Just one day after local supporters of the Fight for $15 announced plans to strike for higher wages and union rights later this month, fast-food, retail and other low-wage workers in a new coalition stepped forward with an unexpected announcement of their own.
“We’re fine, actually,” said Lucas Hoffman, lead organizer of Workers Allied for Income and Tips (WAIT) Twin Cities.
The upstart group staged a surprise rally this morning that drew an overflow crowd to the Midway Walmart parking lot, with St. Paul Police estimating at least 1,000 in attendance. Hoffman, an associate in the Midway store, said hundreds more workers planned to attend, but were called into their jobs on short notice.
“We began circulating a petition in restaurants and stores in the Twin Cities 10 days ago,” Hoffman said. “We’ve already got 15,000 signatures from workers who understand we’re a part of something bigger than our own paychecks. Much, much bigger.”
Indeed, Walmart returned more than $14 billion to investors in the fiscal year ending Jan. 31, 2014. And the retail giant’s founding family, the Waltons, has a combined wealth approaching $150 billion.
“And with my help, they’re going to get to $150 billion,” said WAIT Twin Cities supporter Sara Felix, who will see her pay jump to $10 per hour next year as part of Walmart’s move to raise workers’ wages.
That decision, the company insists, was unrelated to escalating protests led by disgruntled workers and supported by labor unions.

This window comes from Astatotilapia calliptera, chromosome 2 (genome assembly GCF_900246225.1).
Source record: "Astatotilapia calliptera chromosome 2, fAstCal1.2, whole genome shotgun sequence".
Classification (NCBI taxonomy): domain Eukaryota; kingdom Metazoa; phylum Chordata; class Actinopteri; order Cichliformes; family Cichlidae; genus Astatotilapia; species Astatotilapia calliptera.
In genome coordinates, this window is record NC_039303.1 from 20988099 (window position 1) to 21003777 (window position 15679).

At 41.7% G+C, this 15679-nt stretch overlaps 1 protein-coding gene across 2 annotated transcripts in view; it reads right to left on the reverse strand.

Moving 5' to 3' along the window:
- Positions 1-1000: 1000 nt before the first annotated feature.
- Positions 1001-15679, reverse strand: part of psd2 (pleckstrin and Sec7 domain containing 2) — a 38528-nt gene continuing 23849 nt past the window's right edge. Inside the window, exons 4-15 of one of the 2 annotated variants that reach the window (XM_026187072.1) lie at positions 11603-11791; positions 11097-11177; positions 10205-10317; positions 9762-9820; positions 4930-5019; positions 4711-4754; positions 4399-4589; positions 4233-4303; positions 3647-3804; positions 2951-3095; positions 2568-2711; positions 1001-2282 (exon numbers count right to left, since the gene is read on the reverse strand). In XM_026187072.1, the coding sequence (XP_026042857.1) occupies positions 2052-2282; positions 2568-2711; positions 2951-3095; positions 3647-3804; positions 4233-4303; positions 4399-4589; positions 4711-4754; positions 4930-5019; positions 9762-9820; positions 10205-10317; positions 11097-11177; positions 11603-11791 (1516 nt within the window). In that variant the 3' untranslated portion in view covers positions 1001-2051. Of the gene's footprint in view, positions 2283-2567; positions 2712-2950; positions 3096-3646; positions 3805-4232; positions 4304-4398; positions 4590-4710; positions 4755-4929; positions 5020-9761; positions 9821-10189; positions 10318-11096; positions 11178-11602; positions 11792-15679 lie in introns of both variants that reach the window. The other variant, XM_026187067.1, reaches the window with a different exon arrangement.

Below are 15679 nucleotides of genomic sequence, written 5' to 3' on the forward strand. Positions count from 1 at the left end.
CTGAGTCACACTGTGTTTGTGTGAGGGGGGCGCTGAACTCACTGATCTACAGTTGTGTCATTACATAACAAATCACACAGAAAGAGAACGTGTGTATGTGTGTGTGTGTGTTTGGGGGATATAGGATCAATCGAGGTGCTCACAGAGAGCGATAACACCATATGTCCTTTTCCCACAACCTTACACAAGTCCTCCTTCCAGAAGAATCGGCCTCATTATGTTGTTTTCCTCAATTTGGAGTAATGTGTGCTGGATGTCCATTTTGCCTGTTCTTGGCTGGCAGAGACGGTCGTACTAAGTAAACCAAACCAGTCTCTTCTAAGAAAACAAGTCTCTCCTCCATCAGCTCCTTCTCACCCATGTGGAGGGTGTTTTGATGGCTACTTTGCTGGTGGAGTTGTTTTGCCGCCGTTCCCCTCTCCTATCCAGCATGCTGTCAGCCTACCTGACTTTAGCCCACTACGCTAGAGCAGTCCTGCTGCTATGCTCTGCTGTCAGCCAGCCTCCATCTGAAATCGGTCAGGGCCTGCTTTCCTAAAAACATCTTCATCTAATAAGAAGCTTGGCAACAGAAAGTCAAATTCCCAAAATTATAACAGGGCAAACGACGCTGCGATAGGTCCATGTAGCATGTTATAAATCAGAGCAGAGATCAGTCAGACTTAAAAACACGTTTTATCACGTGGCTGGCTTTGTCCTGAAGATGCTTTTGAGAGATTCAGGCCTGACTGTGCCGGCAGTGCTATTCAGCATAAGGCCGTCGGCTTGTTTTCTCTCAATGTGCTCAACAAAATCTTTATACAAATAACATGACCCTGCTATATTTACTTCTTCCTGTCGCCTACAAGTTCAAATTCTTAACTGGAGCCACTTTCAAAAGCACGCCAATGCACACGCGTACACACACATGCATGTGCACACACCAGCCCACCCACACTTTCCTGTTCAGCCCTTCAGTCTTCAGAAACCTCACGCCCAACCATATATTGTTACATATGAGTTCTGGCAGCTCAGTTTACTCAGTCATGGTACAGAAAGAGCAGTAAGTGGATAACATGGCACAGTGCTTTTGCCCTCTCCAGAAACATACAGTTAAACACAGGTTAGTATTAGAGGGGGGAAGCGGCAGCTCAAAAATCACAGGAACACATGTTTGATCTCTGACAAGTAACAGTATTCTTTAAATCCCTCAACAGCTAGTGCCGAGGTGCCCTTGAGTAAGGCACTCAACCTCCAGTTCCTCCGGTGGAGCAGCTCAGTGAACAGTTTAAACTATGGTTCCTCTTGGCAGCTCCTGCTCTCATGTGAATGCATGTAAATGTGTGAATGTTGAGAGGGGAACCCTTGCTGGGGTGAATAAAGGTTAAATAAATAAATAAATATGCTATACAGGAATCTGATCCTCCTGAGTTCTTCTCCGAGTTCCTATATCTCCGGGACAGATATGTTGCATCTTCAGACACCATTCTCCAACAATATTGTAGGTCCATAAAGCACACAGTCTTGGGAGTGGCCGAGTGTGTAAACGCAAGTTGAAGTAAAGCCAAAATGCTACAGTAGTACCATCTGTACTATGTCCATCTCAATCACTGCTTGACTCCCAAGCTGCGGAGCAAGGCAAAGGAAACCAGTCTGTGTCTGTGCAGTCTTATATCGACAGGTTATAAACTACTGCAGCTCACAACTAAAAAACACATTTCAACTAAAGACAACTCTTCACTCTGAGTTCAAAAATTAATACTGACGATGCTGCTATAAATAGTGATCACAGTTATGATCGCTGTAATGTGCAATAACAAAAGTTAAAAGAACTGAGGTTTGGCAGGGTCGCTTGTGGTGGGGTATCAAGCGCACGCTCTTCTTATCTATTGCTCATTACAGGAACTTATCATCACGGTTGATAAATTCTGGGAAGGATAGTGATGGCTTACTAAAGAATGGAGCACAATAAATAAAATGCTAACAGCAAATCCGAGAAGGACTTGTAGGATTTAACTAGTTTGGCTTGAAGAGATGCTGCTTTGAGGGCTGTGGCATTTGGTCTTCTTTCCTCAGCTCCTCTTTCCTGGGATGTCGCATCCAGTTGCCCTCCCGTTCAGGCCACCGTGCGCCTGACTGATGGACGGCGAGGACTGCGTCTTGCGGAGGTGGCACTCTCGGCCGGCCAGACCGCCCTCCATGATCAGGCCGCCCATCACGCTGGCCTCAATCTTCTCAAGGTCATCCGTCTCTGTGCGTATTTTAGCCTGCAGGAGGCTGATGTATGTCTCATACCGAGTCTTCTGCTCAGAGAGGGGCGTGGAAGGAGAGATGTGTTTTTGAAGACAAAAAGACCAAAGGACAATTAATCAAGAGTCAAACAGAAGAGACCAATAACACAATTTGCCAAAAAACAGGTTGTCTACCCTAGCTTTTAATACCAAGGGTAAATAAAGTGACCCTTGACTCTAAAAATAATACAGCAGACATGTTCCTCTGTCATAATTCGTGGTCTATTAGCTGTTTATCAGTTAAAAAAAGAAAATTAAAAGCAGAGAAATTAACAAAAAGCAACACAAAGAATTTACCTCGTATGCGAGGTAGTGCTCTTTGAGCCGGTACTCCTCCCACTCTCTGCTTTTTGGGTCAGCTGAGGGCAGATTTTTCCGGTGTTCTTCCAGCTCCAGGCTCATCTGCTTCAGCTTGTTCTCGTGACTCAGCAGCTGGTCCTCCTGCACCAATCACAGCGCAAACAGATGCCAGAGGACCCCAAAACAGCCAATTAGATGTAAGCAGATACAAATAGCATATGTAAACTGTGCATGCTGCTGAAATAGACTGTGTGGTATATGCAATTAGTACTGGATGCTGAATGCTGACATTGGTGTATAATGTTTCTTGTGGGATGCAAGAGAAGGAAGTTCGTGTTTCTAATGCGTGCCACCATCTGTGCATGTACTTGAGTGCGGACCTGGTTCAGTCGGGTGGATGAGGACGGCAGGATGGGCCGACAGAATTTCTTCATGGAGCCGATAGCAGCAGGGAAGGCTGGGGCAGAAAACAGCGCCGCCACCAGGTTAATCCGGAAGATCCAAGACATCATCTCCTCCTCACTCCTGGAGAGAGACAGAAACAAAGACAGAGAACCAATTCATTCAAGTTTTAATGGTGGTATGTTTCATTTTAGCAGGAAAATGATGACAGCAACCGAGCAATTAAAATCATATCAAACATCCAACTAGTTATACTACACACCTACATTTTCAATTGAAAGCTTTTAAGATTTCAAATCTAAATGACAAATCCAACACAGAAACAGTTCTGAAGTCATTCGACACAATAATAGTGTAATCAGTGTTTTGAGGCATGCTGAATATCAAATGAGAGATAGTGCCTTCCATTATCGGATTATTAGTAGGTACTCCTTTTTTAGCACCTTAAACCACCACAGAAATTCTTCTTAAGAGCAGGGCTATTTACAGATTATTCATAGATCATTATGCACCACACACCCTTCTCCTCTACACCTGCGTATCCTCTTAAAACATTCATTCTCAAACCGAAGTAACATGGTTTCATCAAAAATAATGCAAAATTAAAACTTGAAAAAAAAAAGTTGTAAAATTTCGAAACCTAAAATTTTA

Bryce Winston, a manager at Burger King in northeast Minneapolis who joined the rally, doubted his employees would be better off with union rights. He said most workers at his restaurant recently saw their wages increase from $7.50 to $8 per hour, and the company is already planning to dole out another increase this summer.
“I’ve got a college degree, I work hard and I have a direct relationship with my bosses,” Winston said. “Yes, I’m paying off $50,000 in school loans, but I’m not going to get there any faster paying union dues, am I?”
As the rally progressed, several local labor activists gathered nearby, visibly stunned by the turn of events. Union organizer Lois Stinson could only shake her head.
“I guess my mom was right; I should have gone to graduate school,” she said. “You think I could get a job in HR?”
[Happy April Fools’ Day from the UA staff. We’ll be back from vacation April 13.]